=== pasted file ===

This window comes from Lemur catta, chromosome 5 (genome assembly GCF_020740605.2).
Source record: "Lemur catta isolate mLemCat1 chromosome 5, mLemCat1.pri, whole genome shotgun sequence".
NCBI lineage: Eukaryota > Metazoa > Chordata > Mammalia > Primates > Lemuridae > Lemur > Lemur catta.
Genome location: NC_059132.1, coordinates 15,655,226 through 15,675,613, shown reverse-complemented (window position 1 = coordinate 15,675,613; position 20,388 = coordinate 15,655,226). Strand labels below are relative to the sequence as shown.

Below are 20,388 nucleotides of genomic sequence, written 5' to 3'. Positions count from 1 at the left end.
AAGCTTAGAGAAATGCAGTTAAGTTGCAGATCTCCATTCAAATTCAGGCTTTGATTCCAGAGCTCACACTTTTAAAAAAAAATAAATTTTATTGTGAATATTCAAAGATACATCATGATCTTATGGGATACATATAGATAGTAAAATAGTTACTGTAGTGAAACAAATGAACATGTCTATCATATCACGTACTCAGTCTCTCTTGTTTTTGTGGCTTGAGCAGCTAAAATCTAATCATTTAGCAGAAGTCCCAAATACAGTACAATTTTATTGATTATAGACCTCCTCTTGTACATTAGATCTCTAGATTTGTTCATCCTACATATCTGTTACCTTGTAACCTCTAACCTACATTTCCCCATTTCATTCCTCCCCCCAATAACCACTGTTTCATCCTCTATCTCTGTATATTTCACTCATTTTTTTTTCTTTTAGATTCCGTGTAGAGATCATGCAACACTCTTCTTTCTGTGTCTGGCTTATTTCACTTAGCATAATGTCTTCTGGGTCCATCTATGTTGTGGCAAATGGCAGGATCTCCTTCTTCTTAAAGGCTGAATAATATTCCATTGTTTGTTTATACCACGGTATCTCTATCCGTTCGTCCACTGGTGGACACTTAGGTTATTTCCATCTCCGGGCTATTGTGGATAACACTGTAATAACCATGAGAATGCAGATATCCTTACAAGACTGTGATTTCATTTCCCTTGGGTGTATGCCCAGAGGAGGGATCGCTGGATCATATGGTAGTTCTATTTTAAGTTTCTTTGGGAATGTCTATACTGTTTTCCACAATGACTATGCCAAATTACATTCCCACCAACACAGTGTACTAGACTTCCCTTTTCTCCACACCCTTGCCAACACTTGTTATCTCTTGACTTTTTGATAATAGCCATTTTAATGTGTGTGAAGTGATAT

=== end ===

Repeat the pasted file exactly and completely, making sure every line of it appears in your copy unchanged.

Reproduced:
This window comes from Lemur catta, chromosome 5 (genome assembly GCF_020740605.2).
Source record: "Lemur catta isolate mLemCat1 chromosome 5, mLemCat1.pri, whole genome shotgun sequence".
NCBI lineage: Eukaryota > Metazoa > Chordata > Mammalia > Primates > Lemuridae > Lemur > Lemur catta.
Genome location: NC_059132.1, coordinates 15,655,226 through 15,675,613, shown reverse-complemented (window position 1 = coordinate 15,675,613; position 20,388 = coordinate 15,655,226). Strand labels below are relative to the sequence as shown.

Below are 20,388 nucleotides of genomic sequence, written 5' to 3'. Positions count from 1 at the left end.
AAGCTTAGAGAAATGCAGTTAAGTTGCAGATCTCCATTCAAATTCAGGCTTTGATTCCAGAGCTCACACTTTTAAAAAAAAATAAATTTTATTGTGAATATTCAAAGATACATCATGATCTTATGGGATACATATAGATAGTAAAATAGTTACTGTAGTGAAACAAATGAACATGTCTATCATATCACGTACTCAGTCTCTCTTGTTTTTGTGGCTTGAGCAGCTAAAATCTAATCATTTAGCAGAAGTCCCAAATACAGTACAATTTTATTGATTATAGACCTCCTCTTGTACATTAGATCTCTAGATTTGTTCATCCTACATATCTGTTACCTTGTAACCTCTAACCTACATTTCCCCATTTCATTCCTCCCCCCAATAACCACTGTTTCATCCTCTATCTCTGTATATTTCACTCATTTTTTTTTCTTTTAGATTCCGTGTAGAGATCATGCAACACTCTTCTTTCTGTGTCTGGCTTATTTCACTTAGCATAATGTCTTCTGGGTCCATCTATGTTGTGGCAAATGGCAGGATCTCCTTCTTCTTAAAGGCTGAATAATATTCCATTGTTTGTTTATACCACGGTATCTCTATCCGTTCGTCCACTGGTGGACACTTAGGTTATTTCCATCTCCGGGCTATTGTGGATAACACTGTAATAACCATGAGAATGCAGATATCCTTACAAGACTGTGATTTCATTTCCCTTGGGTGTATGCCCAGAGGAGGGATCGCTGGATCATATGGTAGTTCTATTTTAAGTTTCTTTGGGAATGTCTATACTGTTTTCCACAATGACTATGCCAAATTACATTCCCACCAACACAGTGTACTAGACTTCCCTTTTCTCCACACCCTTGCCAACACTTGTTATCTCTTGACTTTTTGATAATAGCCATTTTAATGTGTGTGAAGTGATAT